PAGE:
[03:30:01] At least seven South Korean tourists were killed on that boat. Police have detained the cruise ship captain as they continue to investigate. The U.S. President is threatening Mexico with tariffs unless it stops

the flow of illegal immigrants from coming into the United States. Mr. Trump says, 5 percent tariffs will kick-off in June, or June 10th and would keep going up until 25 percent tariffs go into effect by October.

The U.S. President also went on a falsehood-filled tirade Thursday. Among other things, he attacked special counsel Robert Mueller, he falsely stated that Mueller declared him innocent and called him a, quote, never-Trumper. Mr. Trump also said that Russia wanted Hillary Clinton to win the presidency which is not true. The Russian president himself said that he wanted Trump to win the presidency. It is clear that President Trump is tired of dealing with the Russia investigation. He attacks at every chance he gets and just wants to move on. And he has company, in Moscow. Our Fred Pleitgen explains.


FREDERIK PLEITGEN, CNN SENIOR INTERNATIONAL CORRESPONDENT: The Kremlin trying to downplay Special Counsel Robert Mueller's emphatic statement that Russia systematically meddled in the 2016 presidential election.

ROBERT MUELLER, SPECIAL COUNSEL: And that allegation deserves the attention of every American.

PLEITGEN: Despite the Mueller report's clear findings and associated indictments, Moscow continues to deny attacking America's democracy. With Russian politician are blasting and even mocking the special counsel. A senior member of Russia Senate saying quote, Mueller failed to put the blame on Russia, as well as to prove Russia's connections to Trump. Now, he is trying to justify himself in front of those who have placed serious hopes in him.

DONALD TRUMP, PRESIDENT OF THE UNITED STATES: We all have a lot of questions.

PLEITGEN: Moscow claims it was mostly anti-Trump Democrats who pushed the Mueller probe. Echoing Trump's own messaging that he repeated just morning.

TRUMP: Eighteen Trump haters, including people who worked for Hillary Clinton and some of the worst human beings on earth, they got nothing. It's pretty amazing.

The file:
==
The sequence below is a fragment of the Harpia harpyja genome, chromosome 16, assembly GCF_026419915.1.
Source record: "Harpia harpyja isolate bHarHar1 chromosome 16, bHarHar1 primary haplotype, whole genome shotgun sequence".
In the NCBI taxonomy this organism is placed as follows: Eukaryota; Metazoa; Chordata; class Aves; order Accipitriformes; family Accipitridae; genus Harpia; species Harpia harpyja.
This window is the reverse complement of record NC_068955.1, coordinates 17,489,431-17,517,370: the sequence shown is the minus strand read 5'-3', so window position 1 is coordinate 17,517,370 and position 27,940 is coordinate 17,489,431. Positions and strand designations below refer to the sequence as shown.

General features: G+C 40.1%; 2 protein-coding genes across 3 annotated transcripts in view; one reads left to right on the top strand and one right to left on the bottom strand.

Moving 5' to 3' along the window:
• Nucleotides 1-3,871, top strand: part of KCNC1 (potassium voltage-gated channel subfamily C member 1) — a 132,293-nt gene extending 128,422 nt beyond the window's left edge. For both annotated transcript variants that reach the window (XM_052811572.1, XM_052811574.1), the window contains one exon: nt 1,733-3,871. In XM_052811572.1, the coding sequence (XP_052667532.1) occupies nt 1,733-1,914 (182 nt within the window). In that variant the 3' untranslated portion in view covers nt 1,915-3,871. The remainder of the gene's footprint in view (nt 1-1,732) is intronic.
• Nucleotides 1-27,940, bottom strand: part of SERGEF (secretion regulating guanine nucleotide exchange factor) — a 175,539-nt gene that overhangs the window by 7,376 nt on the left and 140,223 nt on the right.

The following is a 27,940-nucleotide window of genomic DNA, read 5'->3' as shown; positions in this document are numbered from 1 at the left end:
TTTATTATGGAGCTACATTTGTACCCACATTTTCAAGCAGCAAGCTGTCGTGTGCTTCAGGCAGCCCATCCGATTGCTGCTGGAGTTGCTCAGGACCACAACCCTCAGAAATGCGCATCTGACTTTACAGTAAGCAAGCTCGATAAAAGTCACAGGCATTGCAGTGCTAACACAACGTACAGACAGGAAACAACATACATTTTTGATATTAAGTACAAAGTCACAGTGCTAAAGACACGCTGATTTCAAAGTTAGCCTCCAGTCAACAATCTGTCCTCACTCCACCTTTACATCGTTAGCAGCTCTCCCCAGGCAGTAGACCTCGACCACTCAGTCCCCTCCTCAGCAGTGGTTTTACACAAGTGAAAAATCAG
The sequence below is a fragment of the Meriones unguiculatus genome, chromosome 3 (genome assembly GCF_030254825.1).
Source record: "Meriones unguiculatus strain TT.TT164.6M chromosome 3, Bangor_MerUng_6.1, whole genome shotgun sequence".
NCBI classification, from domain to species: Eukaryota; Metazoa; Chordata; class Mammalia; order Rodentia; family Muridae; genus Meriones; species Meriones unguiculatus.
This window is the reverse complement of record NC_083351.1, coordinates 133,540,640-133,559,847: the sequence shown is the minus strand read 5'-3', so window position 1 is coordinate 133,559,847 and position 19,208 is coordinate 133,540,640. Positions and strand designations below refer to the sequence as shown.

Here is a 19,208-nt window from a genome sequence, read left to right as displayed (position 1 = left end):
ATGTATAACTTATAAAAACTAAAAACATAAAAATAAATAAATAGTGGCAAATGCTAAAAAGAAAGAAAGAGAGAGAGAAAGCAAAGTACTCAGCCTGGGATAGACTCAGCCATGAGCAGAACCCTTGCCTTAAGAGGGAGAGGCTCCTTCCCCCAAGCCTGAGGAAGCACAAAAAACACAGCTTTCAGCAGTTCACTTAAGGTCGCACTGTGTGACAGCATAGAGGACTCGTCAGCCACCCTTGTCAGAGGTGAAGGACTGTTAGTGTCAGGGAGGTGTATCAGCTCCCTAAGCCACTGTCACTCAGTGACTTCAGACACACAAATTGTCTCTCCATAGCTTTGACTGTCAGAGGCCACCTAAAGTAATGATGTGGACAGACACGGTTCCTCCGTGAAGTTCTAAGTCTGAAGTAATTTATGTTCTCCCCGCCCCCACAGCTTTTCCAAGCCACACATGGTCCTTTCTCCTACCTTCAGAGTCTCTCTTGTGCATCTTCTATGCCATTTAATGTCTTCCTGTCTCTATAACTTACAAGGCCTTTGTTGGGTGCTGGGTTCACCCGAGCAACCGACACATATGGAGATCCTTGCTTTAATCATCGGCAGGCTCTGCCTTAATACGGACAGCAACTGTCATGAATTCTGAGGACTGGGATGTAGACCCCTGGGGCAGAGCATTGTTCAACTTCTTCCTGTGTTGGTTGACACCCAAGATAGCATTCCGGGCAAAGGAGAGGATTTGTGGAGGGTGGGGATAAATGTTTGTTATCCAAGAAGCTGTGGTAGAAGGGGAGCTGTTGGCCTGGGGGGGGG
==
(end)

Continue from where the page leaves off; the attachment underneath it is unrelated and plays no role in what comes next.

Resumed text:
PLEITGEN: Despite the kremlin today submitting documents to suspend a key nuclear arms treaty with the U.S., both the Kremlin and the Trump White House seem eager to move on and improve U.S./Russian relations. Secretary of State Mike Pompeo, traveled to Russia this month to meet both with Vladimir Putin and Foreign Minister Sergei Lavrov, to try and map out areas where Russia and the U.S. can cooperate. Responding to CNN, Vladimir Putin's spokesman refused to even talk about Robert Mueller's statement.

DMITRY PESKOV, PUTIN'S DEPUTY (through translator): No. I can't comment on that. We spent enough time talking about Mr. Mueller and the results of his work.

PLEITGEN: Russia has long said it wants to get relations with the U.S. back on track, claiming continued talk about election interference would only get in the way. Fred Pleitgen, CNN, Moscow.


HOWELL: Special Counsel Robert Mueller has broken his silence on the Russia investigation, but we have yet to hear from the woman who was among the first to sound the alarm over Moscow's election interference. Her name is Reality Winner. She was a U.S. Intelligence Specialist who leaked the classified report on Russian cyber-attack against the U.S. voting system. For that, she is serving more than five years in prison and has prohibited from speaking with news media. Our Nima Elbagir spoke with Winner's mother as she traveled to visit her daughter in prison.


BILLIE WINNER-DAVIS, MOTHER OF REALITY WINNER: This is a soldier who protected us.

NIMA ELBAGIR, CNN SENIOR INTERNATIONAL CORRESPONDENT: Reality Lee Winner. A decorated airman. A veteran of America's drone program.

WINNER-DAVIS: When you see somebody go poof on your screen, you've got to have it right.

ELBAGIR: A Russia whistle-blower, the first to be arrested in the Trump era and CNN has learned, currently blocked by U.S. prison authorities from speaking to the media for any publication purposes. In May 2017, Reality Winner leaked a classified NSA document to a media organization, describing a Russian cyber-attack on a U.S. voting machine company. It was the first time the extent of Russia's war on the U.S.'s electoral machinery was revealed to the public.

Winner did little to cover her tracks and was arrested even before the document was published online. She pleaded guilty and is currently serving a sentence of over five years. The prosecutor said Winner had leaked top secret information that revealed intelligence sources and methods. Reality's mother, Billie, invited us along as she went to visit her in jail.

Today, we are traveling up to Fort Worth, which, it's probably about a 7, 7.5 hour road trip.

What are you thinking about?

[03:35:00] WINNER-DAVIS: The anticipation of seeing her, being able to hug her.

ELBAGIR: So, this is as far as we are allowed to go, even though we've been seeking permission for months now, to interview reality in prison, but we've been stonewalled by authorities. As we wait for Billie, prison officers come by.

Good morning.

UNIDENTIFIED MALE: What are you all doing?

ELBAGIR: We're with CNN.


ELBAGIR: Trying to block our line of sight. Eventually, we just leave. The United States Federal Bureau of Prison tells CNN, the warden's decision with regards to interview request is respected and final. The U.S. government has labeled Winner a quintessential inside a threat, because we've been blocked from interviewing Reality, her mother, Billie, agrees to give us her first major TV interview since Reality began serving her sentence.

How was Reality?

WINNER-DAVIS: That is a hard question to answer. You know, I can see the sadness in her when we show up. I feel like she is really embarrassed to be where she is at.